In the appeal, the High Court was asked to consider whether the restrictions on recovering damages in multiple actions under the Law Reform Act (and its equivalent legislation in New South Wales, Queensland and the Northern Territory) only applied to damages awarded by a court following a judicial assessment or if the provisions have broader application and applied to a judgment entered by a court by the consent of the parties.

In support of the appeal, Newcrest Mining challenged the construction of s7(1) of the Law Reform Act and the findings of the Court of Appeal on the basis it prompted multiplicity of actions. In doing so, it contended that a judgment delivered by a trial judge based on agreements between the parties to all or part of the elements required to quantify damages prior to trial could not be superior to, and should have the same effect as, a judgment entered by consent of the parties. Newcrest Mining also submitted the findings of the Court of Appeal could allow plaintiffs to adopt a scattergun approach to litigation against potential tortfeasors, with the knowledge that a consent judgment would be no bar to further pursuing other defendants and seek to improve their position with each defendant.

Mr Thornton disagreed and submitted the interpretation of the phrase "damages awarded by the judgment first given" must require judicial determination on the question of damages recoverable for the damage or injury.

The majority of the High Court (comprising Chief Justice French and Justices Heydon and Bell) found a consent judgment, which merely gives effect to the settlement and cannot amount to an award of damages for the purposes of s7(1) of the Law Reform Act because there had been no judicial determination of liability and no consequent award of damages. Instead, a consent judgment gives legal effect to the parties' settlement agreement and does not confine the plaintiff's common law right to recoup the full amount of their loss against several concurrent tortfeasors.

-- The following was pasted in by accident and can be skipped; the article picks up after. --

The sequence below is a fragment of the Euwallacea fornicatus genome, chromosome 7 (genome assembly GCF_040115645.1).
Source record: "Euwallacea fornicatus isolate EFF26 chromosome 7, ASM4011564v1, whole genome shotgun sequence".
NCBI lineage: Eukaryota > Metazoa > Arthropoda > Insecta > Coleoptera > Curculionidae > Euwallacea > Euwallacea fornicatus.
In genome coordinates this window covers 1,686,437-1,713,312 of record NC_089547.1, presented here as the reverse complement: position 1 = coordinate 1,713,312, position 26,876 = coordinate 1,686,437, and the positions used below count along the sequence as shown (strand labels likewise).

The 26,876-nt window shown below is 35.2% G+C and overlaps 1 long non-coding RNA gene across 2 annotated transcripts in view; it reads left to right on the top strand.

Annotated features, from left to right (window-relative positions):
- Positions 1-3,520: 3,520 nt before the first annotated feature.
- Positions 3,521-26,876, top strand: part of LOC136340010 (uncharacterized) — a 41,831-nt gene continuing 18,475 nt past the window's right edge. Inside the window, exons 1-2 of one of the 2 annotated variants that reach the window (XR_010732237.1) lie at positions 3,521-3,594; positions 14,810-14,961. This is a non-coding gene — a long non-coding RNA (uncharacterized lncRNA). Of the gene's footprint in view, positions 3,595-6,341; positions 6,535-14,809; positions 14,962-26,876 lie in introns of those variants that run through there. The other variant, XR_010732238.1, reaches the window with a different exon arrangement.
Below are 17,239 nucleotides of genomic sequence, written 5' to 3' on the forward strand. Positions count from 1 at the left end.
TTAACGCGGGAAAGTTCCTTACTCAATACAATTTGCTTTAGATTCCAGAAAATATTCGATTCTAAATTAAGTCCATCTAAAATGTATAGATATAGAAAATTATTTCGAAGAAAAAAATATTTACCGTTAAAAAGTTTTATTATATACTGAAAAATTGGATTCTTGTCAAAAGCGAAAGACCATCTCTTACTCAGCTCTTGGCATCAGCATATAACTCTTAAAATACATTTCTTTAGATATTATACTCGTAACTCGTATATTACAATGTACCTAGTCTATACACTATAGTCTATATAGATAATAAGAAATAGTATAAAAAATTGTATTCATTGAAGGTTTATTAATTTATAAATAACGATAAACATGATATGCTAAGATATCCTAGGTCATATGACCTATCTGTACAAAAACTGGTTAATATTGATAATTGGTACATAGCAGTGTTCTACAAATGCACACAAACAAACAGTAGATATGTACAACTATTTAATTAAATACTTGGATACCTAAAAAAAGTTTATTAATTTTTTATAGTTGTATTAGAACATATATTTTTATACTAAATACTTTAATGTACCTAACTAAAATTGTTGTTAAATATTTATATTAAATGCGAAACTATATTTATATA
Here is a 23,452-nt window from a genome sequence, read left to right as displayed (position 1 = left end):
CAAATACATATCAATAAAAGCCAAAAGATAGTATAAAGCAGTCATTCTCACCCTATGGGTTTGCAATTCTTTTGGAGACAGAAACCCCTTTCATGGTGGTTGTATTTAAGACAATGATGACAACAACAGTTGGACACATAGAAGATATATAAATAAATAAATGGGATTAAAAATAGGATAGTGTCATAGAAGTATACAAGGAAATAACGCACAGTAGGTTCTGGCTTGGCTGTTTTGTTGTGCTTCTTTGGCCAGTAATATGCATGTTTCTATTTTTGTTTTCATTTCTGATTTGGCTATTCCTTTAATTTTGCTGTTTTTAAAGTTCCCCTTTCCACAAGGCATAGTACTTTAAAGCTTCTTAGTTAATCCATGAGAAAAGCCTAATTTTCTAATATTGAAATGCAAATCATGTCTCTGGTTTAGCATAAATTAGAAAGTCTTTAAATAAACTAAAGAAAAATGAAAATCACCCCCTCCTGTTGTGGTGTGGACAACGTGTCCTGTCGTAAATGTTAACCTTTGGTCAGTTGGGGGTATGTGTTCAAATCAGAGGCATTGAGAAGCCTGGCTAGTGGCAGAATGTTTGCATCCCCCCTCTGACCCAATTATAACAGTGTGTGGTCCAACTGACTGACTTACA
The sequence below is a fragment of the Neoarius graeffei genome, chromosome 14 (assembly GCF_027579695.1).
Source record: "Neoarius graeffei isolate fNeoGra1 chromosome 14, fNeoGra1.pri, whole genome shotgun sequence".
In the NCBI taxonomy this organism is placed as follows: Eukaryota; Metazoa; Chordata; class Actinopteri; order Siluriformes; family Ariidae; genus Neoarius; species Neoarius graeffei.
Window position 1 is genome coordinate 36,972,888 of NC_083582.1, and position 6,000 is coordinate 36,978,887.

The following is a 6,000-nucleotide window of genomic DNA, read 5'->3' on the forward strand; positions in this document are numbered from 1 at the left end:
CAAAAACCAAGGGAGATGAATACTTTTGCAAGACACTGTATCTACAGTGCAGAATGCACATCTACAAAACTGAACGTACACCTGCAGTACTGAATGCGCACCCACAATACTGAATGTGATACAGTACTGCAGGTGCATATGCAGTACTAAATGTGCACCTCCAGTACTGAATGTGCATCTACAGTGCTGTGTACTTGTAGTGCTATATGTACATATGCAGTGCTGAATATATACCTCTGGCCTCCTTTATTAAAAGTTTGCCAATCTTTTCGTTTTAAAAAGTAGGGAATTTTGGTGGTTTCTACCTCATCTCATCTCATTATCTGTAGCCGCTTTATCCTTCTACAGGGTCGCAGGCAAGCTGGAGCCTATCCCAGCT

The decision challenges the previously perceived benefit of using consent judgments as a mode of settlement of court proceedings. While this was seen in the past to be a proper and effective means of recording full and final settlement of an action against a particular defendant and end all further potential claims against that defendant, defendants who resolve claims against them by consent judgments are now exposed to being joined as third parties in subsequent actions the same plaintiff commences against separate tortfeasors, and having to pay more than they originally settled for.

© DLA Piper

This publication is intended as a general overview and discussion of the subjects dealt with. It is not intended to be, and should not used as, a substitute for taking legal advice in any specific situation. DLA Piper Australia will accept no responsibility for any actions taken or not taken on the basis of this publication.

DLA Piper Australia is part of DLA Piper, a global law firm, operating through various separate and distinct legal entities. For further information, please refer to